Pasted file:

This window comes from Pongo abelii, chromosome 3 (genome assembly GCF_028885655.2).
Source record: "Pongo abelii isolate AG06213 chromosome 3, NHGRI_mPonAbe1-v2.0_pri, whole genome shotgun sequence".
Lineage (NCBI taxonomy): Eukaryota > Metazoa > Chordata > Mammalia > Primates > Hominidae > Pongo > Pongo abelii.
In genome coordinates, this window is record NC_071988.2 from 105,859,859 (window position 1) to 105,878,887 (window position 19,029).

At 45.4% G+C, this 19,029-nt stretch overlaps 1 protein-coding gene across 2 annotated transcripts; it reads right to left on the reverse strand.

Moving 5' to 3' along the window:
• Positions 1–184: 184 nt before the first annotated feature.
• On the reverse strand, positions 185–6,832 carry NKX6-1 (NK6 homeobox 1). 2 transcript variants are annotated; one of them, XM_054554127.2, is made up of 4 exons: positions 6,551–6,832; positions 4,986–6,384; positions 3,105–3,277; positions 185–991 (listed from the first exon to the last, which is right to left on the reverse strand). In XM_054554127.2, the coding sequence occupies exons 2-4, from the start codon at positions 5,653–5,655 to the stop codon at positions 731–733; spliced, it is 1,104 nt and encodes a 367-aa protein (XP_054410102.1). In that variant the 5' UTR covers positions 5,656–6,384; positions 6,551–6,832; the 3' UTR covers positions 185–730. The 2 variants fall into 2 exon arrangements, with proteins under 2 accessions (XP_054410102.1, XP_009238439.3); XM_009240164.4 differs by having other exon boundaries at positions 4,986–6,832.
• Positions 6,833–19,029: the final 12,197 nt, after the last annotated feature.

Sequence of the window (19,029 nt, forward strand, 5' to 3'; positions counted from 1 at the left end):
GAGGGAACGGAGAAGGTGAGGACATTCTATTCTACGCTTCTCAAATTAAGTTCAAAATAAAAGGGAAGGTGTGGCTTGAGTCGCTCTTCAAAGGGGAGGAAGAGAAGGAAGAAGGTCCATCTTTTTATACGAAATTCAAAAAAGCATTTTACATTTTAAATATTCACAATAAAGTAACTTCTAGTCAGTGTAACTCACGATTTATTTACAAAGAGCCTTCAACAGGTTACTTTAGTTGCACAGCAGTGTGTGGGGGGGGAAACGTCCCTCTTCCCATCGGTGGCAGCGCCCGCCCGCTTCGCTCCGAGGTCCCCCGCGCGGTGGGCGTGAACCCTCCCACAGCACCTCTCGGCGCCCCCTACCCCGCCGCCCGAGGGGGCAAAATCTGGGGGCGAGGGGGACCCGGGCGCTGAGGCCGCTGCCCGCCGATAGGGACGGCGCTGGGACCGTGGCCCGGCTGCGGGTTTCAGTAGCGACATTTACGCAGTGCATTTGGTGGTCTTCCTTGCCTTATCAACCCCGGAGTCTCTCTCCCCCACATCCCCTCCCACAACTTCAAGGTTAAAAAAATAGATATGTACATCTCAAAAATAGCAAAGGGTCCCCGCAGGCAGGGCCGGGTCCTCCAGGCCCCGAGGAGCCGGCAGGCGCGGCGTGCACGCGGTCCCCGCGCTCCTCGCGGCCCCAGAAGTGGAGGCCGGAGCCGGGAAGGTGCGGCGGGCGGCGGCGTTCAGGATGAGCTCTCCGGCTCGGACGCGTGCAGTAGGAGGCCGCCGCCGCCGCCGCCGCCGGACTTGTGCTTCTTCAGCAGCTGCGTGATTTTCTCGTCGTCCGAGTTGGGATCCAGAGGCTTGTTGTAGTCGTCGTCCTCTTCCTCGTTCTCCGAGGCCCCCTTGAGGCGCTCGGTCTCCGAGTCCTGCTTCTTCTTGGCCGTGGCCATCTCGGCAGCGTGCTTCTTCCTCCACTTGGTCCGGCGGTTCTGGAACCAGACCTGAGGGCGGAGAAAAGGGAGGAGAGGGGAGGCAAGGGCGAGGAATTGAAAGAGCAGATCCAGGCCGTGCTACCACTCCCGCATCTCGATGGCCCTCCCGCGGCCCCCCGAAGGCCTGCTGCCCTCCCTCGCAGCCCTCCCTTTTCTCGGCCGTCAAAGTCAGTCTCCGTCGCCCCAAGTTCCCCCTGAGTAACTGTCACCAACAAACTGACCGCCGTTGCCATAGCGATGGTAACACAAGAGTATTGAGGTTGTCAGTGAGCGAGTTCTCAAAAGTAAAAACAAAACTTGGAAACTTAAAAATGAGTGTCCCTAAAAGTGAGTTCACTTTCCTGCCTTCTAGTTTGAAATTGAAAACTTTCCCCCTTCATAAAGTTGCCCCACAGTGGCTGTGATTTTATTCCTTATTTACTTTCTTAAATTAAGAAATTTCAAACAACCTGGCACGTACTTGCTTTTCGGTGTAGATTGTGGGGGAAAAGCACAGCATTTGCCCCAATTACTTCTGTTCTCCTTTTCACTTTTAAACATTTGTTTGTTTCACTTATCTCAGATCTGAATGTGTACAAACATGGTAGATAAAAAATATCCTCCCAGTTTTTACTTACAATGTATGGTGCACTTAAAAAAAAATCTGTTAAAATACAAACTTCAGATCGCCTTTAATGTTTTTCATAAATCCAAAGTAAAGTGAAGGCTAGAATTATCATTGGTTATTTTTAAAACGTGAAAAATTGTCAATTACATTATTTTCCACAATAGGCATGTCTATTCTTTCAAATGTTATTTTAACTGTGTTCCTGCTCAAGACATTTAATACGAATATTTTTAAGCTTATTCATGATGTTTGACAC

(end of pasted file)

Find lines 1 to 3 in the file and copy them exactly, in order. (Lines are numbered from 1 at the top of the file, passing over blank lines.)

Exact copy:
This window comes from Pongo abelii, chromosome 3 (genome assembly GCF_028885655.2).
Source record: "Pongo abelii isolate AG06213 chromosome 3, NHGRI_mPonAbe1-v2.0_pri, whole genome shotgun sequence".
Lineage (NCBI taxonomy): Eukaryota > Metazoa > Chordata > Mammalia > Primates > Hominidae > Pongo > Pongo abelii.